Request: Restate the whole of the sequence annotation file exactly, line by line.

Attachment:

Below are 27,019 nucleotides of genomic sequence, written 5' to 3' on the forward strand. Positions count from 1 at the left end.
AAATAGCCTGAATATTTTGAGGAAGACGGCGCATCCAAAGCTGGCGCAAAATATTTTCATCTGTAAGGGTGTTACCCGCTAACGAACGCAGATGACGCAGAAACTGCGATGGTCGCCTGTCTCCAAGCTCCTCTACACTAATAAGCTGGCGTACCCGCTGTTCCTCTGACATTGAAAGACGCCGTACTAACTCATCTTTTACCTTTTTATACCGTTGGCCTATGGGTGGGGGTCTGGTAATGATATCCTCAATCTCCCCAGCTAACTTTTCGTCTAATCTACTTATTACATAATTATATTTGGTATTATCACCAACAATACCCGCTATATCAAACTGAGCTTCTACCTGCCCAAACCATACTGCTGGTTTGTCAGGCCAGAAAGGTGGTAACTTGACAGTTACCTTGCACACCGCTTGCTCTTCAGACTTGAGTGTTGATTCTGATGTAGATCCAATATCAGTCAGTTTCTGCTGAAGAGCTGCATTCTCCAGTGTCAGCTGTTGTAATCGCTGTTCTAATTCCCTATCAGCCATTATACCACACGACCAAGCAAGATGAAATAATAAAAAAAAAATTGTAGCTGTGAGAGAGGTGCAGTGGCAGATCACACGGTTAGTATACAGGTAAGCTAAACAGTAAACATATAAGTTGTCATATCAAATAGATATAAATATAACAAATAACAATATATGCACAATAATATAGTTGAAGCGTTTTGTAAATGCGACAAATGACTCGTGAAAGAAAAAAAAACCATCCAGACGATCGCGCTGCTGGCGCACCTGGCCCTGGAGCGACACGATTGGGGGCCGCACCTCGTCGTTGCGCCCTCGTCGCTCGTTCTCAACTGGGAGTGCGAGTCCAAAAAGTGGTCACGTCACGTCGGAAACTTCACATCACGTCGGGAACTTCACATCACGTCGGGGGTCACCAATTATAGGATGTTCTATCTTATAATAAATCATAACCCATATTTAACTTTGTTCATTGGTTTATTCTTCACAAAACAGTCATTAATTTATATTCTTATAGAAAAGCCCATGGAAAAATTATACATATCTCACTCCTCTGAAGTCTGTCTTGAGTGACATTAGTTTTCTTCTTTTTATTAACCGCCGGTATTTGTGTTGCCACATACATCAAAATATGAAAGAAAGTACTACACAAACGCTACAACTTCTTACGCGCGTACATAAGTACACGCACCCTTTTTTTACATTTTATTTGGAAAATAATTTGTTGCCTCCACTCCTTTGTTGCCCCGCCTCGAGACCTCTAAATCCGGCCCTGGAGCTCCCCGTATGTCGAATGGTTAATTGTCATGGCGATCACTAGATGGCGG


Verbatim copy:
Below are 27,019 nucleotides of genomic sequence, written 5' to 3' on the forward strand. Positions count from 1 at the left end.
AAATAGCCTGAATATTTTGAGGAAGACGGCGCATCCAAAGCTGGCGCAAAATATTTTCATCTGTAAGGGTGTTACCCGCTAACGAACGCAGATGACGCAGAAACTGCGATGGTCGCCTGTCTCCAAGCTCCTCTACACTAATAAGCTGGCGTACCCGCTGTTCCTCTGACATTGAAAGACGCCGTACTAACTCATCTTTTACCTTTTTATACCGTTGGCCTATGGGTGGGGGTCTGGTAATGATATCCTCAATCTCCCCAGCTAACTTTTCGTCTAATCTACTTATTACATAATTATATTTGGTATTATCACCAACAATACCCGCTATATCAAACTGAGCTTCTACCTGCCCAAACCATACTGCTGGTTTGTCAGGCCAGAAAGGTGGTAACTTGACAGTTACCTTGCACACCGCTTGCTCTTCAGACTTGAGTGTTGATTCTGATGTAGATCCAATATCAGTCAGTTTCTGCTGAAGAGCTGCATTCTCCAGTGTCAGCTGTTGTAATCGCTGTTCTAATTCCCTATCAGCCATTATACCACACGACCAAGCAAGATGAAATAATAAAAAAAAAATTGTAGCTGTGAGAGAGGTGCAGTGGCAGATCACACGGTTAGTATACAGGTAAGCTAAACAGTAAACATATAAGTTGTCATATCAAATAGATATAAATATAACAAATAACAATATATGCACAATAATATAGTTGAAGCGTTTTGTAAATGCGACAAATGACTCGTGAAAGAAAAAAAAACCATCCAGACGATCGCGCTGCTGGCGCACCTGGCCCTGGAGCGACACGATTGGGGGCCGCACCTCGTCGTTGCGCCCTCGTCGCTCGTTCTCAACTGGGAGTGCGAGTCCAAAAAGTGGTCACGTCACGTCGGAAACTTCACATCACGTCGGGAACTTCACATCACGTCGGGGGTCACCAATTATAGGATGTTCTATCTTATAATAAATCATAACCCATATTTAACTTTGTTCATTGGTTTATTCTTCACAAAACAGTCATTAATTTATATTCTTATAGAAAAGCCCATGGAAAAATTATACATATCTCACTCCTCTGAAGTCTGTCTTGAGTGACATTAGTTTTCTTCTTTTTATTAACCGCCGGTATTTGTGTTGCCACATACATCAAAATATGAAAGAAAGTACTACACAAACGCTACAACTTCTTACGCGCGTACATAAGTACACGCACCCTTTTTTTACATTTTATTTGGAAAATAATTTGTTGCCTCCACTCCTTTGTTGCCCCGCCTCGAGACCTCTAAATCCGGCCCTGGAGCTCCCCGTATGTCGAATGGTTAATTGTCATGGCGATCACTAGATGGCGG